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This paper studies trauma services available in Maryland and locally, in Silver Spring. It describes the structure and components of the system, presents the assistance offered at different levels of care, and indicates its strengths and weaknesses. The paper also estimates the degree of disaster preparedness of the local trauma system based on its capability to manage major incidents and studies the available sources of additional aid.
Trauma Services in Maryland
Maryland Institute for Emergency Medical Service Systems (n.d.) presents several local centers providing trauma services. The R. Adams Cowley Shock Trauma Center of the University of Maryland Medical System serves as a primary adult resource center. The Johns Hopkins Children’s Center (Baltimore City) is the center for pediatric trauma care. The Johns Hopkins Hospital also provides services for level I and level II trauma patients.
Level II trauma centers include Prince George’s Hospital Center (Cheverly), Sinai Hospital of Baltimore (Baltimore City), and Suburban Hospital (Bethesda). Meritus Medical Center (Hagerstown), Maryland Regional Medical Center (Cumberland), and Peninsula Regional Medical Center (Salisbury) provide level III trauma care. The closest centers available in my area are in Bethesda and Cheverly.
Structure and Components of the Trauma System
According to Soto, Zhang, Huang, and Feng (2018), the staff of Emergency Medical Services is the initial source of care for injured patients. After the assessment, the patients are referred to the hospital medical professionals that provide care according to the level of trauma. For example, in Maryland, institutions of all levels have resuscitation units, operating rooms, and intensive care units available at all times (Maryland Institute for Emergency Medical Service Systems, n.d.).
The assistance of trauma surgeons is offered at any time in levels I and II facilities and within 30 minutes of call for the patients requiring level III care, including on-call neurosurgeons in levels I and II. Anesthesiologists at all times are available in the level I and II care institutions but are shared with other services, and there are on-call professionals for level III traumas.
Strengths and Weaknesses of Trauma Care Systems
The research by Brown, Rosengart, Billiar, Peitzman, and Sperry (2016) states that Maryland has a relatively low injury fatality rate (up to 53 per 100,000 population). It means that the emergency medical services systems (EMSS) are effective in providing trauma care. The primary strength of EMSS in Maryland is that all medical professionals that are usually involved in trauma care are available either at all times or within 30 minutes of call. The main weakness of Maryland EMSS is that the state does not have maximized placement of trauma centers, which can be proven by the little number of available institutions (Brown et al., 2016). For example, people living in smaller cities have to be transferred to other locations to receive help, which may require 15 minutes to 2 hours.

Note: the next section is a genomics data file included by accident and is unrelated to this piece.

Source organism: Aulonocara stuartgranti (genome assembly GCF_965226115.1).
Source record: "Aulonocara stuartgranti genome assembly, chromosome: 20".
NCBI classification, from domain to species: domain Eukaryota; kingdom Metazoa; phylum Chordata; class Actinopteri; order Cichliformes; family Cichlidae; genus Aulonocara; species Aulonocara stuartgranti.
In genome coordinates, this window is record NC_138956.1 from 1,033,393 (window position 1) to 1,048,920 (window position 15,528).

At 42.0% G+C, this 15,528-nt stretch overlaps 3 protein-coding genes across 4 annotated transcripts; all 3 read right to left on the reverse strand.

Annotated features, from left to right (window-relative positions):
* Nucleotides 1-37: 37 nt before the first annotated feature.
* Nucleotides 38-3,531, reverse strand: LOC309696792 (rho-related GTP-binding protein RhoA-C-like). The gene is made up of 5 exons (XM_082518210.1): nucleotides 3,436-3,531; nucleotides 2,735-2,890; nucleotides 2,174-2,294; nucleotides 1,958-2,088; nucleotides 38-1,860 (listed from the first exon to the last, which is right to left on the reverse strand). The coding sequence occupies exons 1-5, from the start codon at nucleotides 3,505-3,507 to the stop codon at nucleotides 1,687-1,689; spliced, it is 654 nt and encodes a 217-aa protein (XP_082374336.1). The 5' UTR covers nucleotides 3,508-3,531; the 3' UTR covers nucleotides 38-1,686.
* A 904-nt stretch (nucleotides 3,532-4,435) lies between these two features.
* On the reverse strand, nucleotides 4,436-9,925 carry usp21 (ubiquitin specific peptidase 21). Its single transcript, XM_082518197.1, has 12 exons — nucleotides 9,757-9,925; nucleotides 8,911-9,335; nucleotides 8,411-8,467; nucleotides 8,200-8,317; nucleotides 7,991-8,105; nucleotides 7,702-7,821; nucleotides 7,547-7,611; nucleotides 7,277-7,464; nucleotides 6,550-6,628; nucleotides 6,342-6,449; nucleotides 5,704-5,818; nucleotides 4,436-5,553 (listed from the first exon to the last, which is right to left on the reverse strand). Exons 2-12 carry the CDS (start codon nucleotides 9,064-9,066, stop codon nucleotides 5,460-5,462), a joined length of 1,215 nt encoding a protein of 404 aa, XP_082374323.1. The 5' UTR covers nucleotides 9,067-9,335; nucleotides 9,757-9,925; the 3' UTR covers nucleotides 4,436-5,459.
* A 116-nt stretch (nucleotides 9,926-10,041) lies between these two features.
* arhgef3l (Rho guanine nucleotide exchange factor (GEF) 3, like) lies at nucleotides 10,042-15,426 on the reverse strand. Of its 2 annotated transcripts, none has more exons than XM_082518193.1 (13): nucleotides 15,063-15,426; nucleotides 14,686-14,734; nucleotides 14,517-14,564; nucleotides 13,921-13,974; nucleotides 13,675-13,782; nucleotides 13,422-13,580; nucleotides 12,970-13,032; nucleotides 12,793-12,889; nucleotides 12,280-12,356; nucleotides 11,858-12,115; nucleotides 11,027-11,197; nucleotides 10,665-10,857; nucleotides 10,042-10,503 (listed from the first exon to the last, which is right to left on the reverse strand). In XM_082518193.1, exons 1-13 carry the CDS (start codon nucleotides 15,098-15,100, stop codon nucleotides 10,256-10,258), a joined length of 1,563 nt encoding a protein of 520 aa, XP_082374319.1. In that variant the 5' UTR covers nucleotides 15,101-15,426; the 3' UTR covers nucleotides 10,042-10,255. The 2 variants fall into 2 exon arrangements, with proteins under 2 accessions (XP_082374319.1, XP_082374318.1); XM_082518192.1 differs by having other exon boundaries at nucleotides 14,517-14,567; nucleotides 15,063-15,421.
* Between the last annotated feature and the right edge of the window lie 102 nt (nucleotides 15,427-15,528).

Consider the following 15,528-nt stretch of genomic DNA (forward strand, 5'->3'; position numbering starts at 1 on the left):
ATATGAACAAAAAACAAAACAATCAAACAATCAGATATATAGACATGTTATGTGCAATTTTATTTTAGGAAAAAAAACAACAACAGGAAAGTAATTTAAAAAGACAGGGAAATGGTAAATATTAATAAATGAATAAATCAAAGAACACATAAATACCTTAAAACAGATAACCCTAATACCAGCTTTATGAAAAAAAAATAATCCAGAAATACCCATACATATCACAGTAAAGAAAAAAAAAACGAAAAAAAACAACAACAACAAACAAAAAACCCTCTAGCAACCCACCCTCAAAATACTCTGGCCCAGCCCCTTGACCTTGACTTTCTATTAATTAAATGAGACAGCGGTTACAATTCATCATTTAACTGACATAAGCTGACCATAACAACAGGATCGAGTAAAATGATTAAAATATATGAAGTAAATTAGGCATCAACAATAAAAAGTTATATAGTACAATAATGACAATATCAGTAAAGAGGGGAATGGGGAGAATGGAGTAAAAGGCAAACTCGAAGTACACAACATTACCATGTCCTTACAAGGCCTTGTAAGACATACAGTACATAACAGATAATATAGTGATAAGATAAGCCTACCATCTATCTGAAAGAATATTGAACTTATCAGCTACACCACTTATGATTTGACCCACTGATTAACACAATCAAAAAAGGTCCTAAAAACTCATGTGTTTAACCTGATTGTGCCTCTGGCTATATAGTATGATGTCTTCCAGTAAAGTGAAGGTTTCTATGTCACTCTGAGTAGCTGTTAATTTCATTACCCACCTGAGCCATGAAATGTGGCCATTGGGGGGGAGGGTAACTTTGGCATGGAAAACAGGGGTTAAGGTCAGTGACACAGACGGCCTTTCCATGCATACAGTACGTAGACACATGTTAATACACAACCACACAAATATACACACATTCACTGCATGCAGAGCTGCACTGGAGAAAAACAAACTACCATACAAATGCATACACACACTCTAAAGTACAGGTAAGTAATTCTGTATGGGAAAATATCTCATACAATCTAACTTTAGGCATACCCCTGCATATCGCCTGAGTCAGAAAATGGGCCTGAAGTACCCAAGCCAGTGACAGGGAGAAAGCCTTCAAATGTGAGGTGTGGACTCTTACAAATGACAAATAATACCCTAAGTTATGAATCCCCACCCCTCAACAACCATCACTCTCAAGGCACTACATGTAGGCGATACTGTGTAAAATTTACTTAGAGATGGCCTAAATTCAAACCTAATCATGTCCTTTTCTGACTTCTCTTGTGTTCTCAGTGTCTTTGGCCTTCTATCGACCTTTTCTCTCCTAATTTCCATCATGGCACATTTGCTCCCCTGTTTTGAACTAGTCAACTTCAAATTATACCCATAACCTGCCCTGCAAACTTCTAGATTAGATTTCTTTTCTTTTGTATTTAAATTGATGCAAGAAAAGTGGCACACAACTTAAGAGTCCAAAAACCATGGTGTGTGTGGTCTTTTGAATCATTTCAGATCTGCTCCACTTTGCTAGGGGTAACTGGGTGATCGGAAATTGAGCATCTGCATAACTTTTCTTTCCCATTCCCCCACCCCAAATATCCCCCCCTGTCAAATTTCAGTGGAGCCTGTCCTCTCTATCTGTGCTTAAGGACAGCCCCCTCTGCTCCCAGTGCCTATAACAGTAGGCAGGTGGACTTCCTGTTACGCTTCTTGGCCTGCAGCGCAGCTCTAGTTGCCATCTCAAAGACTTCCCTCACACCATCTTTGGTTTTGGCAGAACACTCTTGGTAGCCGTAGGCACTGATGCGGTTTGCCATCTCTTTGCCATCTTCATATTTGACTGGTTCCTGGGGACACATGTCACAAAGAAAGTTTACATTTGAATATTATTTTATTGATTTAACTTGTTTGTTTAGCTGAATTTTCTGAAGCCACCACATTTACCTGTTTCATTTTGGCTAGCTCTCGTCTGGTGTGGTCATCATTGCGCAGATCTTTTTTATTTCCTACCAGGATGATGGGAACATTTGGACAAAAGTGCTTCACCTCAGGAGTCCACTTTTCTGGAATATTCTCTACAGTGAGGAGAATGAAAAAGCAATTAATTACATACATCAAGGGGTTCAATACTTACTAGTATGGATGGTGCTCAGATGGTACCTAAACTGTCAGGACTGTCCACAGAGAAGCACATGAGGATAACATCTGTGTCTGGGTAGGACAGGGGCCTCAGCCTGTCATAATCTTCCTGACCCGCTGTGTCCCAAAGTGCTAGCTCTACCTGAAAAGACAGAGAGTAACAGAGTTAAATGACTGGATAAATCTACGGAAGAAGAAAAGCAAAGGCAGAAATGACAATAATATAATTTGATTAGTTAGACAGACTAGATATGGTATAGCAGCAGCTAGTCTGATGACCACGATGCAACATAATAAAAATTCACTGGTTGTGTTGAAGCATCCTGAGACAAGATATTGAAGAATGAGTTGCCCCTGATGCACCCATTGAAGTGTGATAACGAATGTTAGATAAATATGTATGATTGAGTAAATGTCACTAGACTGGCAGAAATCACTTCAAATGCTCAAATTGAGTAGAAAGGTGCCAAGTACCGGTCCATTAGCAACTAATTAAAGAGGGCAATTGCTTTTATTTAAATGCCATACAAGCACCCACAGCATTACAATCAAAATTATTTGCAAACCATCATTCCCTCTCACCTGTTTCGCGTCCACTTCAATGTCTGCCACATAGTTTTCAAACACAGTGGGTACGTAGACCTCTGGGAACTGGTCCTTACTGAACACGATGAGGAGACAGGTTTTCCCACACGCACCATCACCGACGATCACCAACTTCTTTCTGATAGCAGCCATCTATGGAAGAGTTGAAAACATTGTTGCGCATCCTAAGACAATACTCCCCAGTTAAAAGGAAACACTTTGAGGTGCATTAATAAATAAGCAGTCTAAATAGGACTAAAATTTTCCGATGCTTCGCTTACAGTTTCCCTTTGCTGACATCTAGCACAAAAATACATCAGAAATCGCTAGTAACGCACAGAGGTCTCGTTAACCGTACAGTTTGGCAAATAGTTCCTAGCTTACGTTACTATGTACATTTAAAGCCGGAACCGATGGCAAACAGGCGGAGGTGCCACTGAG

Disaster Preparedness Estimation
In my opinion, the level of disaster preparedness of my local trauma system is moderate. For example, level III care is only provided in Hagerstown, Cumberland, and Salisbury; those medical centers are far from Silver Spring. The institutions in Bethesda and Cheverly only offer level II care; however, such assistance can be sufficient for the majority of injured people if an incident occurs. The closest available assets of additional aid are the George Washington University Hospital and other medical institutions in Washington, DC. I believe that in case of a disaster, local EMSS will require their assistance to avoid the lack of staff and care for patients.
The trauma services available in Maryland and Silver Spring are limited. The care is provided at all times or within 30 minutes of call, but only three institutions in the state offer assistance to level III patients. It means that in case of a major incident it may be reasonable to use the assets of Washington, DC to ensure that individuals have access to necessary treatment.
Brown, J. B., Rosengart, M. R., Billiar, T. R., Peitzman, A. B., & Sperry, J. L. (2016). Geographic distribution of trauma centers and injury related mortality in the United States. The Journal of Trauma and Acute Care Surgery, 80(1), 42–50.
Maryland Institute for Emergency Medical Service Systems (n.d.). Web.
Soto, J. M., Zhang, Y., Huang, J. H., & Feng, D. X. (2018). An overview of the American trauma system. Chinese Journal of Traumatology, 21(2), 77–79.